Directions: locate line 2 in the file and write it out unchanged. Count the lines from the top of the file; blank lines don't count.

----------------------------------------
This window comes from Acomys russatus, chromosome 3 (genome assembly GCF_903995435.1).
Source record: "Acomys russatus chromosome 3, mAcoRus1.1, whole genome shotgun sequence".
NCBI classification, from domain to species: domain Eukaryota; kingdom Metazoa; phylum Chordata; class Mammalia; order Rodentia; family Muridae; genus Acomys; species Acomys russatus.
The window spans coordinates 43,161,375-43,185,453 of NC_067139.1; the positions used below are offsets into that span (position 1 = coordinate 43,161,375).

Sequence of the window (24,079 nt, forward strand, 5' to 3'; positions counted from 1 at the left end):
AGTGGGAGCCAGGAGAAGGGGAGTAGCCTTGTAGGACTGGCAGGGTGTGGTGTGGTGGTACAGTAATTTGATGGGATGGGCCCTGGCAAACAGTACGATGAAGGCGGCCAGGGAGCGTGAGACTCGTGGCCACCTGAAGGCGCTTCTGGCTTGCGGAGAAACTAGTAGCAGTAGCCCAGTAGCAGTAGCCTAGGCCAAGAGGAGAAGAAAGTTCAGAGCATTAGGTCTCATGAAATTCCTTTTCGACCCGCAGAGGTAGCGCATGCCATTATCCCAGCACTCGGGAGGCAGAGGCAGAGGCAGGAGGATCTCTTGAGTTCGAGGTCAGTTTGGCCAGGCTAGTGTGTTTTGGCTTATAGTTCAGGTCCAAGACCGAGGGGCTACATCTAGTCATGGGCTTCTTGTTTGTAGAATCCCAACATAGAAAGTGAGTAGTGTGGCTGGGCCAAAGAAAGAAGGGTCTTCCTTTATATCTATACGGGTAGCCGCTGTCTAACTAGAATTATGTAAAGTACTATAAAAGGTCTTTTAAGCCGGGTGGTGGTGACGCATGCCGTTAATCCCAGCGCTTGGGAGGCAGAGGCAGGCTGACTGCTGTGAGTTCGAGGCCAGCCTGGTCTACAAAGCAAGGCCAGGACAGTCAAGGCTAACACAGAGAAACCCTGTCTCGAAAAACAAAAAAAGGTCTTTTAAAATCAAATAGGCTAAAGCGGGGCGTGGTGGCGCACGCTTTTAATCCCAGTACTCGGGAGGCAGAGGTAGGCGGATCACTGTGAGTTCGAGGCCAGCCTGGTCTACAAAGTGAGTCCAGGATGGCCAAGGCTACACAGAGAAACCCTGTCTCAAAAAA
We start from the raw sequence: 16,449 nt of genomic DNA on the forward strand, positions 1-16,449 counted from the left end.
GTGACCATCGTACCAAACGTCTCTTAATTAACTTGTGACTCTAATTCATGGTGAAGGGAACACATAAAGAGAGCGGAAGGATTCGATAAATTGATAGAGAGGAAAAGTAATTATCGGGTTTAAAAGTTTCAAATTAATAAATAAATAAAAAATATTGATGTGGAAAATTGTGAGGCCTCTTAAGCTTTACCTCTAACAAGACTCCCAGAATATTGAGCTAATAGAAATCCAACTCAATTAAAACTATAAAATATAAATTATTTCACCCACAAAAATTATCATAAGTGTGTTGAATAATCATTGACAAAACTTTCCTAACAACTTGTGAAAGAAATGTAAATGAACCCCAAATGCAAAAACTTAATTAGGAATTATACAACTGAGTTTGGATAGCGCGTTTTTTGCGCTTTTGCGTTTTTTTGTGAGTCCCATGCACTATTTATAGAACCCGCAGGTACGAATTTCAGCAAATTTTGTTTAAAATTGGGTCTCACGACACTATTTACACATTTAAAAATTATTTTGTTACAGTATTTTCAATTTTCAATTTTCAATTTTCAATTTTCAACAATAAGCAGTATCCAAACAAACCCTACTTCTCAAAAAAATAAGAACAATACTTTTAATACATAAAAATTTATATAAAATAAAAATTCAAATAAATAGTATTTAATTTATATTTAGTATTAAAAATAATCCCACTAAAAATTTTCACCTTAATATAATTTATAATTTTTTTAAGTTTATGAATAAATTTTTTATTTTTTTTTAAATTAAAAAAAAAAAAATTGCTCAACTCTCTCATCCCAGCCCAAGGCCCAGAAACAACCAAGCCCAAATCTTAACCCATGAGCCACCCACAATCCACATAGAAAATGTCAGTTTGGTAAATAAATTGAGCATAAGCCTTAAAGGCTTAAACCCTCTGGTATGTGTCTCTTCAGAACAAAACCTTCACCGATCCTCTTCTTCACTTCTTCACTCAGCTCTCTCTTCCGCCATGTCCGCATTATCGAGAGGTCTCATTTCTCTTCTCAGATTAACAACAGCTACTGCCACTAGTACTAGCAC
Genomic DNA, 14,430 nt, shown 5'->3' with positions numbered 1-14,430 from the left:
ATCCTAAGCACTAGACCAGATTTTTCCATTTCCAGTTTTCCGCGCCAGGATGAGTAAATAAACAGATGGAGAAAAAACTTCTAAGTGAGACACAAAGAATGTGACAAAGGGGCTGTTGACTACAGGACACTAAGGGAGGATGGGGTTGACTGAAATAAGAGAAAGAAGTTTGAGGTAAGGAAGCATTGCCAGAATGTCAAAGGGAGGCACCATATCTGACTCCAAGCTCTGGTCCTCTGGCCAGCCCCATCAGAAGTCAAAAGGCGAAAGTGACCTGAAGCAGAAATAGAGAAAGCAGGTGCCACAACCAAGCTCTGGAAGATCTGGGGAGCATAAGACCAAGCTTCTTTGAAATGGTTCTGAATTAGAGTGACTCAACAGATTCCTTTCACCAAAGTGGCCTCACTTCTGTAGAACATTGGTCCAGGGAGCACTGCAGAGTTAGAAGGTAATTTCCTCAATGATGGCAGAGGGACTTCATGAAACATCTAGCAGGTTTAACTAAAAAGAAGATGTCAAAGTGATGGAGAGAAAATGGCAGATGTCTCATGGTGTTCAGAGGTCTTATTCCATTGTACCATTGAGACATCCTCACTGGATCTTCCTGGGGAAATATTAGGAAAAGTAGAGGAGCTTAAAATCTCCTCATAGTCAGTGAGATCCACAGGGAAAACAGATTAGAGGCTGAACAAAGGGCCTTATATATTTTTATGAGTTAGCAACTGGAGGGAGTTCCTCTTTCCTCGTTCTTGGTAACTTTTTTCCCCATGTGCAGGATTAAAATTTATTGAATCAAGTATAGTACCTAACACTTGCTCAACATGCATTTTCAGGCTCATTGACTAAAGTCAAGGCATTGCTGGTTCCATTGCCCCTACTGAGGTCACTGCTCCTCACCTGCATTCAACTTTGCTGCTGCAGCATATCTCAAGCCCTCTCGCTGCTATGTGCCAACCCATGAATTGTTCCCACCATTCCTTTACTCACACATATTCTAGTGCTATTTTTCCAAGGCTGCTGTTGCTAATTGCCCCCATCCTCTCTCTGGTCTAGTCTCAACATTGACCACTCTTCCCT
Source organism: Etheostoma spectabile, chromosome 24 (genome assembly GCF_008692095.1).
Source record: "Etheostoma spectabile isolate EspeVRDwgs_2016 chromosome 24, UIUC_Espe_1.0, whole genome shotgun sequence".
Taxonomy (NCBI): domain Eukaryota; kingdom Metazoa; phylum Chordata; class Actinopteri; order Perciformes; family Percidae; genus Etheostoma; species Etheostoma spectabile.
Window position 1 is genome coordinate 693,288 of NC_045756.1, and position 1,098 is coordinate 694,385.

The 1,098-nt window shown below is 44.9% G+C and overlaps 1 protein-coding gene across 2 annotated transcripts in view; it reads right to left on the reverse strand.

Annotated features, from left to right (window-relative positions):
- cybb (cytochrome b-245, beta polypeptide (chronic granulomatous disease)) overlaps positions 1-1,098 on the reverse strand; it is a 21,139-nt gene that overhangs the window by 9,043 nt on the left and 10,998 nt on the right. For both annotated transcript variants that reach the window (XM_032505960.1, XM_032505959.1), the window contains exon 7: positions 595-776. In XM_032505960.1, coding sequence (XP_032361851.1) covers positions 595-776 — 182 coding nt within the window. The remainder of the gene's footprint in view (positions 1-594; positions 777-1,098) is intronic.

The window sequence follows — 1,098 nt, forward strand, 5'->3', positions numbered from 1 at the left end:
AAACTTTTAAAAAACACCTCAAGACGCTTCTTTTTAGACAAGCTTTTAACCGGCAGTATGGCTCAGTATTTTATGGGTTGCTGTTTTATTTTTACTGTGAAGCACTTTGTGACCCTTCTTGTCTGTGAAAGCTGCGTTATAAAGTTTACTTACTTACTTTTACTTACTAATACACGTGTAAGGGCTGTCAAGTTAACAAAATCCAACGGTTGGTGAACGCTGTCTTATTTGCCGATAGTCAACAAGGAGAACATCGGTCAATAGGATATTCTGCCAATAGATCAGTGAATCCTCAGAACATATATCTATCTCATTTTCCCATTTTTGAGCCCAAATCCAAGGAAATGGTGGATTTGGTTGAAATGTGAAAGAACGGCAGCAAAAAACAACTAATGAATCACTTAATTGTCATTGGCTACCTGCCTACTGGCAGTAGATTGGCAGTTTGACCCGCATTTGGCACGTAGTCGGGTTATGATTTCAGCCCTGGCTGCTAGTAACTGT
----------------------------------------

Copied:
Source record: "Acomys russatus chromosome 3, mAcoRus1.1, whole genome shotgun sequence".